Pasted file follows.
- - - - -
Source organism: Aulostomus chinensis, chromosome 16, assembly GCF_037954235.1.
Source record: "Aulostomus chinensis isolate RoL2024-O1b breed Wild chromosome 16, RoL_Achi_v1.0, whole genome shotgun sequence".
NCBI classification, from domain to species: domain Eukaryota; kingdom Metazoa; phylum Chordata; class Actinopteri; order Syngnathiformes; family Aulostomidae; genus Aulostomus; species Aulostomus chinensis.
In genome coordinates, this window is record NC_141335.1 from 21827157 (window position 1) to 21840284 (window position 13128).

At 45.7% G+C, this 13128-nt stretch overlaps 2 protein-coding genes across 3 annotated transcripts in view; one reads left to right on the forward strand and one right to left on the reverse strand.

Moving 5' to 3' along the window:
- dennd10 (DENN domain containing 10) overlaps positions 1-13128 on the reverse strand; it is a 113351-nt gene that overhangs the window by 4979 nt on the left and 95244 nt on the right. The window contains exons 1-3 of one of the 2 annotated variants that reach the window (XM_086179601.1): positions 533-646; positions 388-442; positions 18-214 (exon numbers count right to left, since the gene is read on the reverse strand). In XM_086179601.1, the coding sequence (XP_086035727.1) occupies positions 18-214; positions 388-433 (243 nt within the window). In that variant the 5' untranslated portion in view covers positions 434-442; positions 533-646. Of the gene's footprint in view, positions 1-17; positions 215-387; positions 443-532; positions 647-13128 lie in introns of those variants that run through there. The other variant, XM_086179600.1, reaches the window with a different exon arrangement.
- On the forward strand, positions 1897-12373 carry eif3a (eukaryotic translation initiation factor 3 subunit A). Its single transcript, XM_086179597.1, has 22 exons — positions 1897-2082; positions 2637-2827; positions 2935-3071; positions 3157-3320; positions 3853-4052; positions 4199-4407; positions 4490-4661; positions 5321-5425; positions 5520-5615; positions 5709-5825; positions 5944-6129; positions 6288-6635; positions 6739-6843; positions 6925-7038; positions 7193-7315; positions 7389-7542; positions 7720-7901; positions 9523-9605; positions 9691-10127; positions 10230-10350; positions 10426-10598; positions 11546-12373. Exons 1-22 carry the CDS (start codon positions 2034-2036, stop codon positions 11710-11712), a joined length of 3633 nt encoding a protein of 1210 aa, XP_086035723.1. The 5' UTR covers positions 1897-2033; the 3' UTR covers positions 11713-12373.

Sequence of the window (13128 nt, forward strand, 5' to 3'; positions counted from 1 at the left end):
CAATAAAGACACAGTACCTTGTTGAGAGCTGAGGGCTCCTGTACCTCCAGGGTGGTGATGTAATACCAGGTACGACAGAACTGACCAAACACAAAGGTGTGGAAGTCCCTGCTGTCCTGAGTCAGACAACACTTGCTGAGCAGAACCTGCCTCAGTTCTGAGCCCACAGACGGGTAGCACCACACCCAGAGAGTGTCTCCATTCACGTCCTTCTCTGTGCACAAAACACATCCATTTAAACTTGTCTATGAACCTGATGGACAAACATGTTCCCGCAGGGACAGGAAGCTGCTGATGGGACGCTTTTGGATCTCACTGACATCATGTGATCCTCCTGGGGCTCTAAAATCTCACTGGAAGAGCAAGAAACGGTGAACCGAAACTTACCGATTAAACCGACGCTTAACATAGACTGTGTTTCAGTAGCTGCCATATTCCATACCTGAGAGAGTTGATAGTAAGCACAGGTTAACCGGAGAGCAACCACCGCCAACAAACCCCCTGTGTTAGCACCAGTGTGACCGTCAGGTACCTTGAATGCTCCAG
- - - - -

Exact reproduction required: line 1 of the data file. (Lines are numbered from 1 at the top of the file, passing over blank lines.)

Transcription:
Source organism: Aulostomus chinensis, chromosome 16, assembly GCF_037954235.1.